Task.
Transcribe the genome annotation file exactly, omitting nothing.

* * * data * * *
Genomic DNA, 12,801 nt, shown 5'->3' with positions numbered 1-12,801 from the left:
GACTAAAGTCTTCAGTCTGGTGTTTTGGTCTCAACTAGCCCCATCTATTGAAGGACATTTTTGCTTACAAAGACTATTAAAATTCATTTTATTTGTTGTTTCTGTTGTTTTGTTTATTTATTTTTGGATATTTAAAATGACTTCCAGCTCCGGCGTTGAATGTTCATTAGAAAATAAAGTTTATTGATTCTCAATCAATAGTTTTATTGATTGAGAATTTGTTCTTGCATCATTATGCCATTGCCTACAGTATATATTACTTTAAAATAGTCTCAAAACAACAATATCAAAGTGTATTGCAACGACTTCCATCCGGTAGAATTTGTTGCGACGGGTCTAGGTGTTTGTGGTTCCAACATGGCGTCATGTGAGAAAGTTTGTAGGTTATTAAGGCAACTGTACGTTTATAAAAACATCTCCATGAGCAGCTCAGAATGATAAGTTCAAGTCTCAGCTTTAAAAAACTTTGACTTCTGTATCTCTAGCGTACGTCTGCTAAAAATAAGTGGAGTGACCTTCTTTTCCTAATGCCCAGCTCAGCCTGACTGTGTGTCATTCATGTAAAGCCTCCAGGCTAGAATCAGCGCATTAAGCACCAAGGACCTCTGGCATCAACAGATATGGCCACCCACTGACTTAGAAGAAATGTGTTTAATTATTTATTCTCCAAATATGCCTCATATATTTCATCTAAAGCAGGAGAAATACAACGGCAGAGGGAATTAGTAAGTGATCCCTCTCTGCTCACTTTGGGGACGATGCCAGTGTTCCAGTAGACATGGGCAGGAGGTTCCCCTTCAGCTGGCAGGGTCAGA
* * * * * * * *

Genomic DNA, 12,801 nt, shown 5'->3' with positions numbered 1-12,801 from the left:
GACTAAAGTCTTCAGTCTGGTGTTTTGGTCTCAACTAGCCCCATCTATTGAAGGACATTTTTGCTTACAAAGACTATTAAAATTCATTTTATTTGTTGTTTCTGTTGTTTTGTTTATTTATTTTTGGATATTTAAAATGACTTCCAGCTCCGGCGTTGAATGTTCATTAGAAAATAAAGTTTATTGATTCTCAATCAATAGTTTTATTGATTGAGAATTTGTTCTTGCATCATTATGCCATTGCCTACAGTATATATTACTTTAAAATAGTCTCAAAACAACAATATCAAAGTGTATTGCAACGACTTCCATCCGGTAGAATTTGTTGCGACGGGTCTAGGTGTTTGTGGTTCCAACATGGCGTCATGTGAGAAAGTTTGTAGGTTATTAAGGCAACTGTACGTTTATAAAAACATCTCCATGAGCAGCTCAGAATGATAAGTTCAAGTCTCAGCTTTAAAAAACTTTGACTTCTGTATCTCTAGCGTACGTCTGCTAAAAATAAGTGGAGTGACCTTCTTTTCCTAATGCCCAGCTCAGCCTGACTGTGTGTCATTCATGTAAAGCCTCCAGGCTAGAATCAGCGCATTAAGCACCAAGGACCTCTGGCATCAACAGATATGGCCACCCACTGACTTAGAAGAAATGTGTTTAATTATTTATTCTCCAAATATGCCTCATATATTTCATCTAAAGCAGGAGAAATACAACGGCAGAGGGAATTAGTAAGTGATCCCTCTCTGCTCACTTTGGGGACGATGCCAGTGTTCCAGTAGACATGGGCAGGAGGTTCCCCTTCAGCTGGCAGGGTCAGA